Dell happens to offer a highly differentiated product. They pride themselves on providing high quality computers at better prices points than the competition as a result of directly selling to customers. Prior to Dell, no company successfully offered such a business concept. Sales and promotions are targeted toward special bundle packages (like monitor, printer, and computer in one purchase) and slightly dated computer designs. With Dell's premier account, for example, businesses and schools are encouraged to buy specially configured computers (which can be further customized). Savings tend to be larger when consumers purchase computers bundled with an anti-virus package, and Dell warranty, and interest free payments for six months if customers own a Dell premier credit card. Though competitors like Sony offer similar incentive programs, none of them can match Dell.
Though Dell was strictly direct-to-consumer oriented for the longest time, they were losing significant market share to Apple as a result of not offering their computers in stores. As a result, they agreed to a contract with Best Buy and Wal-Mart. Though customers would technically pay for the markup at Best Buy or Wal-Mart for the same computer they could purchase through Dell, this tactic helped to keep Dell from losing market share to HP and Apple. In addition, Dell began offering white-box PC solutions in 2003 which helped them achieve an additional $380 million in revenues. Though critics were skeptical of the decision to move into this segment, most saw it as an effort to take on white box dealers in China.
Potential New Entrants
The threat of potential new entrants is minimal if even possible. There is a considerable presence of sizable economies of scale in production and other areas of the operation include the following: a substantial amount of marketing and advertising that goes into Dell's products and the ability to outsource areas of the business they cannot make profitable by locating in the US. In addition, Dell is the industry leader in minimizing inventory on hand.
In addition to the economies of scale, the learning and experience effects curves have to be taken into consideration. Dell has followed the simple model of "learn by doing". As a result, they have been improving efficiencies in their business model for the past eighteen and a half years (as of 2008). The competition cannot match Dell.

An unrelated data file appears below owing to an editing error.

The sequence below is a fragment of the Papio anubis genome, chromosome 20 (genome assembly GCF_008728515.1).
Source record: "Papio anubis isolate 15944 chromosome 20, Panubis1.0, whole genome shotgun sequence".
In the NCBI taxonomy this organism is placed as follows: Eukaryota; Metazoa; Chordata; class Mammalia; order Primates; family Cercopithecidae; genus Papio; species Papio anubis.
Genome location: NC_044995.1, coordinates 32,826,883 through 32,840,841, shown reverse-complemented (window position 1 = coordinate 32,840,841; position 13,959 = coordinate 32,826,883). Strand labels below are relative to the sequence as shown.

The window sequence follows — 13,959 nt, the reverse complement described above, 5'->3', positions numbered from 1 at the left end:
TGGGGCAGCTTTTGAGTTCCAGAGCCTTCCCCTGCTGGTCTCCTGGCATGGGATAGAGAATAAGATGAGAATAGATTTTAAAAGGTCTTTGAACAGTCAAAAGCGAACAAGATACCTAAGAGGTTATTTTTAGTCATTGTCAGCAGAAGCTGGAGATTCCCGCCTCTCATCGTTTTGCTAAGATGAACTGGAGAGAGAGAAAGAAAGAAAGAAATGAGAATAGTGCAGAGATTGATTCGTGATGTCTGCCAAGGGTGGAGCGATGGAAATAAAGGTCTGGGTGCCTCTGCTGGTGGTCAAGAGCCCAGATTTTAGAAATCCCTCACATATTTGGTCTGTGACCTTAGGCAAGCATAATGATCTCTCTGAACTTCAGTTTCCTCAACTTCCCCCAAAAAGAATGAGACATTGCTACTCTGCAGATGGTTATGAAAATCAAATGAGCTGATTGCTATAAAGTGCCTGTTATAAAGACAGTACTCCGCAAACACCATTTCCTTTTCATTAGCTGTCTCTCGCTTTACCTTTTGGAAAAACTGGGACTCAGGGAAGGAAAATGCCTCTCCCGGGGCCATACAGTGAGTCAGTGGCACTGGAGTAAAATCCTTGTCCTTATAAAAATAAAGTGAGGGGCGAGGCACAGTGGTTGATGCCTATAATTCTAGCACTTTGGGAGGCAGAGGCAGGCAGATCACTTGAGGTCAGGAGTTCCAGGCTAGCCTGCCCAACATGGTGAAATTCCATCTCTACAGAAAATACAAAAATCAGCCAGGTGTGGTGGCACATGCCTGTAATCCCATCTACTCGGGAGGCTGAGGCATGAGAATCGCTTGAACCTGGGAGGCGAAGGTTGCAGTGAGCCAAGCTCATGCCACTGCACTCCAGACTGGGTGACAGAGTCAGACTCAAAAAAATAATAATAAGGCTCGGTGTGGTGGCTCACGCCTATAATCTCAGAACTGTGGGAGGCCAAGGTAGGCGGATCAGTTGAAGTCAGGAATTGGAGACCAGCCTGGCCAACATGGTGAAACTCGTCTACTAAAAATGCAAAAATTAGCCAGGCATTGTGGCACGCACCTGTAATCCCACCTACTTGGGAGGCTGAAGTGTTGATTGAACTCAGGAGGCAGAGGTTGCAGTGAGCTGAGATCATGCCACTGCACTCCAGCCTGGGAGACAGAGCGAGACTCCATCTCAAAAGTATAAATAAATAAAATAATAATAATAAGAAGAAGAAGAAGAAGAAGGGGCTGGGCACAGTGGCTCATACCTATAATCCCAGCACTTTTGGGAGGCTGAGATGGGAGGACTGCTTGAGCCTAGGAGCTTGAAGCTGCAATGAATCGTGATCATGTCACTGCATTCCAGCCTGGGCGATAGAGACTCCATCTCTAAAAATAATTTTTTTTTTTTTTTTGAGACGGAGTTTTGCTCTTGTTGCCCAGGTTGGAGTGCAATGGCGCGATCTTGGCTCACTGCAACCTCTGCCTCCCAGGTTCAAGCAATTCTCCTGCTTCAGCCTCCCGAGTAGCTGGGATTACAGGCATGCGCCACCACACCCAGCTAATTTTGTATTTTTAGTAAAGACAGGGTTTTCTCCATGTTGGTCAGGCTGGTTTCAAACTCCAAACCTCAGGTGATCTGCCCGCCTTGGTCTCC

As with any industry that has been defined for decades, there is a strong brand preference and somewhat high degrees of customer loyalty. Because Dell is focused on being the lost-cost leader in the industry, they need not worry about customers switching purely on price. Customers want an established brand name that has the proven ability to withstand the test of time. As a result, HP, Dell, Acer, Lenovo, and Toshiba will remain the top competitive global competitors for the years to come. Though Apple is a leader in the US, they will not be able to compete in price conscious countries. Because the market share is dominated by the big five, any completion will fight for the remaining half that is crowded with hundreds and thousands of un-established brands.
As with most industries that have long been established, there would be extensive capital requirements for a new company. Entry would likely cost millions, is not billions of dollars. As a result, the same brand names have existed for decades. On top of that, striking deals with distributors and retail stores would prove to be difficult. What basis would new consumers have for trusting a brand new computer company? That is why Insignia failed. Assuming the company has these issues sorted out, they would still have to deal with restrictive regulatory policies and tariffs and international trade restrictions. A new threat will only exist if the company can figure out how to succeed at every one of these difficult situations.